Cooler Master, the somewhat better equipment and more spectacular lighting of the MasterCase MC500M has its price with a surcharge of around 40 Dollar. More importantly, however, the prices of the new models have been adjusted. Above all, the entry-level price is more attractive with the MasterCase MC600P. While we still had to criticize the price of around 150 Dollar for the MasterCase Pro 6, the 130 Dollar for the MasterCase MC600P seem more appropriate, also in view of the current market situation. For example, a Fractal Design Define R6 with glass side panel costs a similar amount. The Define R6 pretty much takes the topic of modularity to the extreme. In comparison, it also nominally offers more cooling options. However, the lid radiator has more space in the higher Cooler Master cases. And Cooler Master also has the edge when it comes to drive slots – at least when you include optional drive cages and carriers. But as a silent case, the Define R6 is clearly ahead. This also applies to another flexible competitor model, namely the be quiet! Dark Base 700.
All in all, Cooler Master has seized the opportunity and carefully developed the models of the MasterCase “2.0” series. Thanks to the FreeForm design, the manufacturer is able to offer two cases based on a basic model, which differ significantly both optically and in some cases functionally. We can’t identify a clear favourite – here, the taste of the individual buyer may decide. We see the MasterCase MC500MT a tad better.
Fourth: BitFenix Prodigy M
- Removable front
- Steel and tempered glass
- Modern design
About the BitFenix Prodigy M
As the Prodigy M is very similar to its predecessor, we will only go into the external differences of the design and do not give a detailed description. One of the first differences is that the left side panel no longer has a mesh surface. We will explain why this is so later when we talk about the interior. On the back, there are further changes to be seen.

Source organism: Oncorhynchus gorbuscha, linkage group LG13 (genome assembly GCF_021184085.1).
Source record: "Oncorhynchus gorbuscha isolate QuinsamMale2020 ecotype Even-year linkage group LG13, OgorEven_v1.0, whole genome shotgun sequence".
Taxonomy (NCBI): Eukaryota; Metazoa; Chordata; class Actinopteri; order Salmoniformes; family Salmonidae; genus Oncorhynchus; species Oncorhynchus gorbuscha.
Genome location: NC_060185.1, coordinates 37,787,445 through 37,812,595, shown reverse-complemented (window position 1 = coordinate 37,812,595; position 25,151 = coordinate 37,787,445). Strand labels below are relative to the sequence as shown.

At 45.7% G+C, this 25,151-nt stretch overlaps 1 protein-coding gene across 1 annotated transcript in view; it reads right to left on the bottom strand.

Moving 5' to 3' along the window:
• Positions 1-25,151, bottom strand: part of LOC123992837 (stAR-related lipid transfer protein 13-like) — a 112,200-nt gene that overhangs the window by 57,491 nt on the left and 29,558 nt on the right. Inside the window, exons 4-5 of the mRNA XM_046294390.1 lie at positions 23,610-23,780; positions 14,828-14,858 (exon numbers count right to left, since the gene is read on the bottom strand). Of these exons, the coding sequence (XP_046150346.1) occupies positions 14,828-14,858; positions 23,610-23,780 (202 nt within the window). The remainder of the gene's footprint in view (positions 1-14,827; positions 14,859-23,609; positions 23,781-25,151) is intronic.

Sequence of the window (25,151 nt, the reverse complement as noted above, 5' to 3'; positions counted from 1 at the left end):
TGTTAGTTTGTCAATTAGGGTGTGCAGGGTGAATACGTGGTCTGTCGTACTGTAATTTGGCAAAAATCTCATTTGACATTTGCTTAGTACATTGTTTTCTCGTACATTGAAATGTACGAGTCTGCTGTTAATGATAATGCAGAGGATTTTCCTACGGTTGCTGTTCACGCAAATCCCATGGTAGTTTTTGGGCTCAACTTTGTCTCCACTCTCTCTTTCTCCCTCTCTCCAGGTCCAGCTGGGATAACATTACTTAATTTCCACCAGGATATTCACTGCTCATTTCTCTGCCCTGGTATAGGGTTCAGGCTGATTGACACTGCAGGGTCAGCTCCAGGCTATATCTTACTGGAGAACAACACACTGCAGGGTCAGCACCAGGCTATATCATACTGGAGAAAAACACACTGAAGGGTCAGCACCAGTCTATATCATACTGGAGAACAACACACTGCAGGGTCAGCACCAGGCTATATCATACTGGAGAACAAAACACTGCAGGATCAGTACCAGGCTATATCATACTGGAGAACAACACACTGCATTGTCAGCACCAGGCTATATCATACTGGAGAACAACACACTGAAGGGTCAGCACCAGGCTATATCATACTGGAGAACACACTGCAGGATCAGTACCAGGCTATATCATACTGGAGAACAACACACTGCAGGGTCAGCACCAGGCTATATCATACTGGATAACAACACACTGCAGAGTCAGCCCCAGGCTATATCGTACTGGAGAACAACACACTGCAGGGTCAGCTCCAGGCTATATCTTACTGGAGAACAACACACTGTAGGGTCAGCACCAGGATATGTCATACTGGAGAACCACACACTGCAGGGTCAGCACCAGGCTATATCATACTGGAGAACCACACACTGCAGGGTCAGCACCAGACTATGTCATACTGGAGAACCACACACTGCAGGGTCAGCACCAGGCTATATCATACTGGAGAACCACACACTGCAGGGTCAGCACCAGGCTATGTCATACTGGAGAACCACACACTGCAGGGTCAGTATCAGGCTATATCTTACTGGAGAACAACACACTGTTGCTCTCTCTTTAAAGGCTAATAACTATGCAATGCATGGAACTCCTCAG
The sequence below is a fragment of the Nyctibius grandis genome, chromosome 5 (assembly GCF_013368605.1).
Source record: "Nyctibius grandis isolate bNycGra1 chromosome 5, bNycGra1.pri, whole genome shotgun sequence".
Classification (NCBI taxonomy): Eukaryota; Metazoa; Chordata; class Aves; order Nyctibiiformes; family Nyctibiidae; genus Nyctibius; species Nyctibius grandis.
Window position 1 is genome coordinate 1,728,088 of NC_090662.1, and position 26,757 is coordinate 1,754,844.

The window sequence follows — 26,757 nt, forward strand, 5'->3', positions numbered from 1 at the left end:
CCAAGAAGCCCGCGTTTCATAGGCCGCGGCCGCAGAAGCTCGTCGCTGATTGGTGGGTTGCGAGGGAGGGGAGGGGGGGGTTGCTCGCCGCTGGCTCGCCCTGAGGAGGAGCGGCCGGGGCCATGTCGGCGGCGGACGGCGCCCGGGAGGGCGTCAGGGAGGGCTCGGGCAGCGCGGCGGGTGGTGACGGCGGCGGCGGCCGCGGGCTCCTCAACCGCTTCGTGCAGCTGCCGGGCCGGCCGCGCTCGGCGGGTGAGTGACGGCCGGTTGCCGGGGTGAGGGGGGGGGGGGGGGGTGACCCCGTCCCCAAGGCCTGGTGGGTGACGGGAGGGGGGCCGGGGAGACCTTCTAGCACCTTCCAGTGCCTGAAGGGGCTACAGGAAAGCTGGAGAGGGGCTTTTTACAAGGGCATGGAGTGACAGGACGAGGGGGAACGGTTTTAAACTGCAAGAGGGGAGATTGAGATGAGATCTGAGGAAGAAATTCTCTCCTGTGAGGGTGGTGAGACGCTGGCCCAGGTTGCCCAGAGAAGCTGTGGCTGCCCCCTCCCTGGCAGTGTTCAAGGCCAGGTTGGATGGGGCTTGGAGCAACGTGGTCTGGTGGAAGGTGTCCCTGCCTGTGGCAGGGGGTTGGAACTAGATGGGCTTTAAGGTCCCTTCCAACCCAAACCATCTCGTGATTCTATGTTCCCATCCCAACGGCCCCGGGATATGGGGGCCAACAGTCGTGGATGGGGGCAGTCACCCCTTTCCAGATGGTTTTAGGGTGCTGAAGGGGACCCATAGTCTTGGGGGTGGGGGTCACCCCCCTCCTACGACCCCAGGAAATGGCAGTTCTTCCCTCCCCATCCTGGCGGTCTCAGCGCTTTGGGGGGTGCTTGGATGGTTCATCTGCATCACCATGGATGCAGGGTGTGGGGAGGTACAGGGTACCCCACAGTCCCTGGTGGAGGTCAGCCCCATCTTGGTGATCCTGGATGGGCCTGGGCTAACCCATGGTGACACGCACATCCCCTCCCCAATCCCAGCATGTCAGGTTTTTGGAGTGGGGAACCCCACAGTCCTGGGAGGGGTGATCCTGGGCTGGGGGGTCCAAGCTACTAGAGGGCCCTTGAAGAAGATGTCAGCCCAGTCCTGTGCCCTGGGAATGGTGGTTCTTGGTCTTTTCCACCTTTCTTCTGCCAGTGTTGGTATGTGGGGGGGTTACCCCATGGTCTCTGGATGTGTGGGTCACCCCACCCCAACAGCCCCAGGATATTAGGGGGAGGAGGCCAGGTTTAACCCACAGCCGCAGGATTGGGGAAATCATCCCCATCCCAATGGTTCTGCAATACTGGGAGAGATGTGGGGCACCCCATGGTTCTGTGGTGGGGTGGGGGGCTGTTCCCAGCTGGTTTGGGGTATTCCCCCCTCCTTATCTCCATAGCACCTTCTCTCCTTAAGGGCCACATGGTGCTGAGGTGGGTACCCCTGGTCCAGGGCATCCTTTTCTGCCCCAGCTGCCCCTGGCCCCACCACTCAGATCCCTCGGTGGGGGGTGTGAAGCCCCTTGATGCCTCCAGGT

The fan has moved downwards and the recess for the mainboard connectors is now on edge. The number of expansion slots also increases from two to five. Since the power supply has been moved to the front inside, there is a power connector under the mainboard cutout. Optically as well as in terms of processing, the BitFenix Prody M, like its predecessor, looks very attractive and leaves a good impression.
Installation & Interior
The side panels can be removed again by simply screwing the thumbscrews and expose the inside of the case. In addition to the connections for the front panel, the right case wall also accommodates mounting options for two SSDs. The hard drive tray can be removed by loosening the screws and offers space for two hard drives or three SSDs, which are secured with screws. The airflow in Prodigy M is directed from top to bottom.
If you like, you can attach two 120 mm fans to the lid. To do this, the dust filter has to be removed from the outside by flipping a small slide and the fans are mounted with screws in the designated places. At the bottom, either two 120 mm fans – one of which is already pre-installed – or alternatively a 200 or 230 mm fan can be attached to improve the cooling performance. However, if you think the temperatures inside are cool enough, you can dispense with fans on the floor and install two additional hard drives there. A magnetic heat shield can be attached to the underside of the Prodigy M so that they don’t get the waste heat from the power supply. The power supply is now located behind the front on the bottom and is installed upright so that the side with the power supply connection faces the bottom.
This approach underlines BitFenix’s concept of discharging the warm air downwards out of the case. The mainboard fits on the pins of the mainboard tray. CPU coolers can thus be installed up to a height of 160 mm. Thanks to the additional expansion slots, graphics cards can be installed in SLI or CrossFireX operation and are supported up to a maximum length of 320 mm. In order to install the optical drive, four pins must be pressed in inside, allowing the front to be removed. Then the placeholders are removed and the drive can be inserted and screwed in. Last but not least, we’ll take a look at the back. This accommodates a pre-installed 120 mm fan, which can alternatively be replaced by a 140 mm fan. It’s astonishing what powerful hardware finds room in this small case.